Why Google sucks and what you should use instead

I am a Google fanboy through and through. I have an Android phone, use Google apps for basically everything and have had Google as my default home page since I was a kid. They are a huge part of my life. Which is a problem…

You see, I’ve decided to drop Google search completely and move on to greener pastures.

Search has been Google’s flagship since its inception. They have thousands of engineers working day and night on it; they update it all the time (the most recent being Google Instant and Caffeine) and seem to really care about it. No matter how much they ‘care’ about it though, it just seems to keep getting worse.

Spammers have taken over.

A recent poll by Lifehacker.com finds that over 70% of the respondents have seen a drop in relevant results when making searches on Google. The top results these days seem to be from SEO spammers, data scrapers and similar nefarious websites.

Danny Sullivan of Search Engine Land says that sites such as data scrapers are “definitely a problem, and especially irritating when you understand that Google earns off of [them],” and that “it’s clear how much garbage that Google has caused to be generated, simply by publishing the trends. But that garbage wouldn’t happen,” he affirms, “if it didn’t know it was going to be rewarded. It is, both with traffic from Google and from revenue from Google for those carrying its ads.”

These nefarious sites that clog up Google’s top results usually run Google’s Adsense to make money. That’s money being sent directly to Google’s pocket. Why should Google shoot themselves in the foot and take these sites off the rankings, therefore taking money away from themselves?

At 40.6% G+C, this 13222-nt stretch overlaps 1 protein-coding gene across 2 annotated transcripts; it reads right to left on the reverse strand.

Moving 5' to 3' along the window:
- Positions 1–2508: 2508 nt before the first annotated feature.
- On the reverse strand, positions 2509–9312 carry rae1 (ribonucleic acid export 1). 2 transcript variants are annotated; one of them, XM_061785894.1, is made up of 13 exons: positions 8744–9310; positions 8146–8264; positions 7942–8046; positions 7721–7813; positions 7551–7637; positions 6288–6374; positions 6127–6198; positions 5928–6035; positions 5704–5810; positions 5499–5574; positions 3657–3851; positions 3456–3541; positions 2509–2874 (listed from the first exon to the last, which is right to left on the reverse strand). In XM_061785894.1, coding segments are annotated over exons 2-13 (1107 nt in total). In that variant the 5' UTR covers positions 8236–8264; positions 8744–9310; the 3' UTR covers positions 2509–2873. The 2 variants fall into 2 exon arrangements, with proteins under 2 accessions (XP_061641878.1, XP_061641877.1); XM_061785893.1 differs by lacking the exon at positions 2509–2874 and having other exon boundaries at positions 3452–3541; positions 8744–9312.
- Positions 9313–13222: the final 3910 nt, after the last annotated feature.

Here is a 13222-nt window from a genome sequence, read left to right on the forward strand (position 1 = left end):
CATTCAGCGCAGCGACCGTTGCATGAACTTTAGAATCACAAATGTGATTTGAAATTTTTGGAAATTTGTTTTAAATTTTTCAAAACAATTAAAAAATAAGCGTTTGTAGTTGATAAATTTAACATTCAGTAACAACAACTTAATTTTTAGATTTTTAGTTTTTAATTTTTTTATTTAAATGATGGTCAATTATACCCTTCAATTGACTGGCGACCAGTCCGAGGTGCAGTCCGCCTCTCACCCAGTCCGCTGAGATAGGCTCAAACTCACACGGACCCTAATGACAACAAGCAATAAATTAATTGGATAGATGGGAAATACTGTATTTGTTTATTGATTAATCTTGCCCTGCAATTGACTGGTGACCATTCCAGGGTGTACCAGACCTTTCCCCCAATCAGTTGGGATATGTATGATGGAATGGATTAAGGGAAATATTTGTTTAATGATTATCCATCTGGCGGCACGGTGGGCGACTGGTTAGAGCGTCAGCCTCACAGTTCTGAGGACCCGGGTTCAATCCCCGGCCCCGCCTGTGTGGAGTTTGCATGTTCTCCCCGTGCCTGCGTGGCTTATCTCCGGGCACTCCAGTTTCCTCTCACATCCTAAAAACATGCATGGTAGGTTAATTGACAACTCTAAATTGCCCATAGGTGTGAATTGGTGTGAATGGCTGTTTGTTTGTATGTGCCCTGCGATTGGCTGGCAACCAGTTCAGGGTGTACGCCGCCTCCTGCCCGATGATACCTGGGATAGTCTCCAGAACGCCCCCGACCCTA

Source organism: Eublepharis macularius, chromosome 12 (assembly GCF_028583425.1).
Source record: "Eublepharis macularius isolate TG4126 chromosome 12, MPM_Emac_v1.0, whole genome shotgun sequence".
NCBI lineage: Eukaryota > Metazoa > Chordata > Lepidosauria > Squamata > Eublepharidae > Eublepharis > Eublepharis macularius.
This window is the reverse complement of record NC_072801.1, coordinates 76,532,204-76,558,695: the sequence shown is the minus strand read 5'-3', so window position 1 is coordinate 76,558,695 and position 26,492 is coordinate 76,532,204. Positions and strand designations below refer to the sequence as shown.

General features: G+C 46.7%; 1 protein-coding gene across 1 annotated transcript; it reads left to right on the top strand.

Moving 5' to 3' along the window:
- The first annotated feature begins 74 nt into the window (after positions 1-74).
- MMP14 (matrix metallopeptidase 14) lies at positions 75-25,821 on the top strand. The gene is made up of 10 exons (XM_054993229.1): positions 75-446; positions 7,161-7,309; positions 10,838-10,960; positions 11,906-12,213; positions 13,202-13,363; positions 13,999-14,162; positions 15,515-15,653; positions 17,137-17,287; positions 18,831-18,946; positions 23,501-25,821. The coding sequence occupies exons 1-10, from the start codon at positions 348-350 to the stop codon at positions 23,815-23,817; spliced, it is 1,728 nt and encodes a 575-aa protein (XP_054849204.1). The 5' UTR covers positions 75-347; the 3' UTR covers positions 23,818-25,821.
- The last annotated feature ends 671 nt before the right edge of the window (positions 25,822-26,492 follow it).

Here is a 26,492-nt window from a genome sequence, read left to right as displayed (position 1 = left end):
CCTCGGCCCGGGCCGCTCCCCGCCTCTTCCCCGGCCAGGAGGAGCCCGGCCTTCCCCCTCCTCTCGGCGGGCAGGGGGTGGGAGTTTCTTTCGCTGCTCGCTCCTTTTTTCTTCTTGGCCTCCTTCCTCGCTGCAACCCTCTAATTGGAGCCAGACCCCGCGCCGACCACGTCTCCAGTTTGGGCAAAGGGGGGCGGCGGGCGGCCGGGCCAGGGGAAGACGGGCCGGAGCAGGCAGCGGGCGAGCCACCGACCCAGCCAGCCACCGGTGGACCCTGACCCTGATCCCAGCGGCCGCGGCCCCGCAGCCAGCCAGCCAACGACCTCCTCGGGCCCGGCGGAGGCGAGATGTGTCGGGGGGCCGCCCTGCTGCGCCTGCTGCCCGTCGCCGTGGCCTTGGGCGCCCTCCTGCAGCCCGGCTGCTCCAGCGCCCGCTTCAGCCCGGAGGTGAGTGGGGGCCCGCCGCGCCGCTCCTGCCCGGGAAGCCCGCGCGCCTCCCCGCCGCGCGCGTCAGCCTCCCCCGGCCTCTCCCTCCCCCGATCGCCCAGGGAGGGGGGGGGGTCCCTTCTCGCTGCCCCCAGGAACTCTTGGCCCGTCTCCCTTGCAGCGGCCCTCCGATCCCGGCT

If poor results wasn’t reason enough to switch, the lack of privacy may push you over the edge.

According to Google CEO Eric Schmidt himself: “We know roughly who you are, roughly what you care about, roughly who your friends are.” This information is given directly to advertisers so they can run demographics based ads, which bring in more income for Google.

Just imagine someone with full access to your search history. What can they figure out by the information you seek? It’s scary to think about. Sure you can run your searches from behind a proxy or behind the Tor service, but that seems like a bit too much work just for some privacy.

Which is why I’m switching.

I’m not going to switch my email or get away from Google apps, but I intend on choosing a new search engine. One that doesn’t display mostly spam and useless websites when I search for something, one that doesn’t keep logs of everything I do.

Here are a few of my choices:


These guys have a bill of rights for searching that I love. It includes the following two points which I think are vital:

1. Spam does not belong in search engines.

2. Privacy of searchers shall not be violated.

They use an interesting “slash” technique to searching. You type in your search and then can filter it down to the specific sites you’re looking for. It’s hard to explain, but after a little experimentation you’ll learn to love it.

Duck Duck Go

So far embraced by geeks everywhere, Duck Duck Go made waves early in its life as a search engine that keeps your privacy secure. They are fast, give great results and have a lot of really interesting tools to play with.

They also have an https search option that lets you search even more anonymously (keeping wifi hackers from knowing that you like princesses and Barbies.)

Wolfram Alpha

Sometimes you go to a search engine and just want a straight forward answer. Something like “How many days have I been alive?” or “What’s the age of the world minus the weight of the earth?” Introducing Wolfram Alpha. A data based search engine that is suited to answering almost any question you might have. It’s amazing at math.


This is a tech blog so I’m going to assume you’ve heard of Bing and have a pretty good idea of what it does. If you want a flat out replacement of Google that offers many of the same features I highly recommend it. It does have its privacy issues though.